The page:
6. We decline to address petitioner's first claim of
error. We lack jurisdiction to review an unappealed
determination the Commission made prior to voluntary
dismissal without prejudice. See V.R.A.P. 3 (authorizing
appeal by right of final judgment); V.R.A.P. 5, 5.1
(authorizing interlocutory and collateral final-order appeals
by permission prior to final judgment).
7. Next, we address whether the Commission has jurisdiction
to refund petitioner's fee. In general, our review of
Commission decisions is deferential. In re UPC Vt. Wind,
LLC, 2009 VT 19, ¶ 2, 185 Vt. 296, 969 A.2d 144.
This deference extends to the Commission's
"interpretation of statutes it implements and its
rules." In re GMPSolar-Richmond, LLC, 2017 VT
108, ¶ 19, __ Vt.__, 179 A.3d 1232. But we do not
"abdicate our responsibility to examine a disputed
statute independently and ultimately determine its
meaning." In re Stowe Cady Hill Solar, LLC,
2018 VT 3, ¶ 20, __ Vt.__, 182 A.3d 53 (quotation
omitted). In our independent examination, we employ our usual
tools of statutory construction. See In re MacIntyre
Fuels, Inc., 2003 VT 59, ¶ 7, 175 Vt. 613, 833 A.2d
829 (mem.) (interpreting Act 250 independently and according
to rules of statutory construction despite general deference
to Environmental Board expertise). We look first to the plain
language of the statute, and, if this is insufficient to
determine legislative intent, we consider "the broad
subject matter of the statute, its effects and consequences,
and the purpose and spirit of the law." Id.
(emphasizing that "our fundamental objective is to
discern and implement the intent of the Legislature").
8. A petitioner who is requesting a CPG under 30 V.S.A.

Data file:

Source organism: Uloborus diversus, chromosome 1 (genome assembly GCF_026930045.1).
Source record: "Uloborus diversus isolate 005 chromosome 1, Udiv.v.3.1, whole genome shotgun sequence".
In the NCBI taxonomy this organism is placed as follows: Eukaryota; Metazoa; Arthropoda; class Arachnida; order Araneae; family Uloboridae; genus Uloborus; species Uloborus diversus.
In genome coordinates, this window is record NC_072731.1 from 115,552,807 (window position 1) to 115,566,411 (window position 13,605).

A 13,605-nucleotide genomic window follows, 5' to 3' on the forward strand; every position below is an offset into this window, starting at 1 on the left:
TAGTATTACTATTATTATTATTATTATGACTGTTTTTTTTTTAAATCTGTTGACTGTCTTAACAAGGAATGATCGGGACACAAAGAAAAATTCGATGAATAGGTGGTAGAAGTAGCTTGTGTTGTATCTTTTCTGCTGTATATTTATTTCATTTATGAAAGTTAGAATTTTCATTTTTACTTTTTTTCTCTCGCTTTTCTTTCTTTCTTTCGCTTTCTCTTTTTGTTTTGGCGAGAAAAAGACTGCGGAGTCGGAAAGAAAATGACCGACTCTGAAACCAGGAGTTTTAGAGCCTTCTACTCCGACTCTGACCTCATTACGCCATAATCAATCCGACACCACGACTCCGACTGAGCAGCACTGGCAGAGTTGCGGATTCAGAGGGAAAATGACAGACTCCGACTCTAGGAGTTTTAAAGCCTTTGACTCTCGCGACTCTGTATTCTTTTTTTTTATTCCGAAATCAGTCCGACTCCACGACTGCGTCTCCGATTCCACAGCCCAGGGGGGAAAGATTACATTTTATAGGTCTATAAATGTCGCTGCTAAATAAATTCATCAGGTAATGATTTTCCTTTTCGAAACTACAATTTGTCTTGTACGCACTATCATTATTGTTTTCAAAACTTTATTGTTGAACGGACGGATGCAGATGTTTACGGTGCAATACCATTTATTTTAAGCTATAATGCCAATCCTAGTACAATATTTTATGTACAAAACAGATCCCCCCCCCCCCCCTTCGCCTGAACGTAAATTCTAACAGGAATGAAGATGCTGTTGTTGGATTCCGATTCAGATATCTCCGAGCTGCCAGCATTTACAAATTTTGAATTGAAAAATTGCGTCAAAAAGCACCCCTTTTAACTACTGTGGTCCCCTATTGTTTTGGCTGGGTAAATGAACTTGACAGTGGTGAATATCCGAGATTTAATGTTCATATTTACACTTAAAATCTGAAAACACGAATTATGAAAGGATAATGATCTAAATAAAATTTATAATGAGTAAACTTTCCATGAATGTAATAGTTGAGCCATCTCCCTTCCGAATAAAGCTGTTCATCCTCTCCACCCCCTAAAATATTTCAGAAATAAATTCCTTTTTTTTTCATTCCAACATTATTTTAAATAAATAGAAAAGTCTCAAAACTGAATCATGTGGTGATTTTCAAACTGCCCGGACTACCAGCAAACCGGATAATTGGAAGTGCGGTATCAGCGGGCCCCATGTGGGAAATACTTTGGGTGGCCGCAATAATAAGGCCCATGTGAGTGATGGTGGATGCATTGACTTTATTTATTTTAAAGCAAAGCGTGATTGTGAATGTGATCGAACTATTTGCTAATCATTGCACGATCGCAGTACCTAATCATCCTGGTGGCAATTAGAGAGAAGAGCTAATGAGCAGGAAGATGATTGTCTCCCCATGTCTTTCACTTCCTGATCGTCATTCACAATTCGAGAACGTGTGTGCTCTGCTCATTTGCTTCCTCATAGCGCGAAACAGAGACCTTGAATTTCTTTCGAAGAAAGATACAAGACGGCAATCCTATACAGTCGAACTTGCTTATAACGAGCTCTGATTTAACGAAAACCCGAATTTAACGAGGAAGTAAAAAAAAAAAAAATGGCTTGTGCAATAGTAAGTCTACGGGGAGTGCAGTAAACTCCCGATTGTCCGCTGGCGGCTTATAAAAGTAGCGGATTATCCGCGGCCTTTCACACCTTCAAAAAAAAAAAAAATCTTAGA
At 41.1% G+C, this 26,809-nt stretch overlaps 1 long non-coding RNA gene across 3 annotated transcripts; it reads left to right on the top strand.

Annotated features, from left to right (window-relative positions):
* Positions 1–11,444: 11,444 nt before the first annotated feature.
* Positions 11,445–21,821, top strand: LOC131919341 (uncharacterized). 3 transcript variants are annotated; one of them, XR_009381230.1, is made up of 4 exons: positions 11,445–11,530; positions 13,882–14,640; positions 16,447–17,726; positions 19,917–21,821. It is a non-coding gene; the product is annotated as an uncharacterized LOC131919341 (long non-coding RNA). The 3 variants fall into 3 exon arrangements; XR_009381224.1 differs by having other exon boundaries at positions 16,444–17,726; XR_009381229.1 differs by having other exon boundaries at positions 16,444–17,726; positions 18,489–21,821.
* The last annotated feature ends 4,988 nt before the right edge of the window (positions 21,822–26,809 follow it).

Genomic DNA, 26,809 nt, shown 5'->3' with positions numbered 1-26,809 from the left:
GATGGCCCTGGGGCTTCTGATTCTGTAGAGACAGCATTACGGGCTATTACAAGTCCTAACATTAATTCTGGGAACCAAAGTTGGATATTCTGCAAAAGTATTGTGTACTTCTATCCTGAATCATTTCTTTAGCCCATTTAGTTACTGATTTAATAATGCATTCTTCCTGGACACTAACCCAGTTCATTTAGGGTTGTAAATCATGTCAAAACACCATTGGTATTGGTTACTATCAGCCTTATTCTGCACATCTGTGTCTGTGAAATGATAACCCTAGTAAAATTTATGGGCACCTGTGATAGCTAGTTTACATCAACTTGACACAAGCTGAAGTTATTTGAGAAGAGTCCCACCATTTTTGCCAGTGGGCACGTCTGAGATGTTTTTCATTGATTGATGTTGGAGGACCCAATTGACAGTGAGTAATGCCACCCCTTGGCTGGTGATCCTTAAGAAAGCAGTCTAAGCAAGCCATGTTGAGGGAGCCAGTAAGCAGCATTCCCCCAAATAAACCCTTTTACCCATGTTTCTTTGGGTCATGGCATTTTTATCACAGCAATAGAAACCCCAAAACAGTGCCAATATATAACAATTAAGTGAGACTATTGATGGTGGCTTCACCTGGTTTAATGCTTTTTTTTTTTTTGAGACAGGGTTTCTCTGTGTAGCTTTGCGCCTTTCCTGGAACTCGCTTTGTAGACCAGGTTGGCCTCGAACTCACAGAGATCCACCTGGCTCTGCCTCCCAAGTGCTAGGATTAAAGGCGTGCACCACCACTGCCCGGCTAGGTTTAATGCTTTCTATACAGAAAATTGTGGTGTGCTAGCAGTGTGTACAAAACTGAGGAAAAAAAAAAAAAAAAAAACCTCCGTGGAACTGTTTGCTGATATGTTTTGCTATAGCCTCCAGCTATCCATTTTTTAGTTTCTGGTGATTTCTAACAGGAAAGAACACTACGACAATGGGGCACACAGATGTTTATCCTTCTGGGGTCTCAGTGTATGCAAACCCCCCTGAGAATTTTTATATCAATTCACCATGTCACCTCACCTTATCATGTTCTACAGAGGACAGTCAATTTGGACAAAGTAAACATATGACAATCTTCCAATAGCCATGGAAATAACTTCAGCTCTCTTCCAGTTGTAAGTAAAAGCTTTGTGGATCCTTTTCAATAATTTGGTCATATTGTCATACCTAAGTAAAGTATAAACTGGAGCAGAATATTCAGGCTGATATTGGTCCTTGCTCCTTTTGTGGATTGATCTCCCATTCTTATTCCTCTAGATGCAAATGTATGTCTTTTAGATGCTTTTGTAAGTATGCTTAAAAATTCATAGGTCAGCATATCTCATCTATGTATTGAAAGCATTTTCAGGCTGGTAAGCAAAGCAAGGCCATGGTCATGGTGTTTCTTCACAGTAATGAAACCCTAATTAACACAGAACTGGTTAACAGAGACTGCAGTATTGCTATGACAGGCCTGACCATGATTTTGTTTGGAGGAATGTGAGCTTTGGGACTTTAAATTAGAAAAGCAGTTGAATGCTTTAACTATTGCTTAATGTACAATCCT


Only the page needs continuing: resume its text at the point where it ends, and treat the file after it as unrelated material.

§ 248 must pay a fee at the time it files its CPG
petition, as required by 30 V.S.A. § 248b. Section 248b
creates a formula to calculate the fee's amount and
directs that it be paid into the "Natural Resources
Management Fund and allocated to the Agency [of Natural
Resources]." The fee is "for the purpose of
supporting the role of the Agency of Natural Resources . . .
in reviewing applications" pursuant to §§ 248
and 248a. Id. Section 248 directs that the Agency
"shall appear as a party in any proceedings held under
this subsection, shall provide evidence and recommendations
concerning any findings to be made . . ., and may provide
evidence and recommendations concerning any other matters to
be determined by the Commission in such a proceeding."
Neither § 248 nor § 248b says anything about a
mechanism to refund the fee, and § 248b does not mention
9. The Agency argues that, because the fee is paid into a
specified fund and allocated to the Agency, the Commission
lacks the authority to order a refund of the § 248b fee.
We disagree. As an agency, the Commission "is a body of
special and statutory powers, as to which nothing is presumed
in favor of its jurisdiction. . . . [Its] powers include only
those expressly granted by the Legislature and such
incidental powers as are necessarily implied to carry out its
express grant." In re Vt. Elec. Power Producers,
Inc., 165 Vt. 282, 289, 683 A.2d 716, 719-20 (1996).
Section 9 of Title 30 grants the Commission "the powers
of a court of record in the determination and adjudication of
all matters over which it is given jurisdiction,"
including the power to "render judgments, make orders
and decrees, and enforce the same by any suitable process
issuable by courts in this State." 30 V.S.A. § 9;
see also Vt. Elec. Power Producers, 165 Vt. at 293,
683 A.2d at 722 (affirming that Commission has "all the
powers of a trial court" in proceedings over which it
has jurisdiction). We do not determine here the full reach of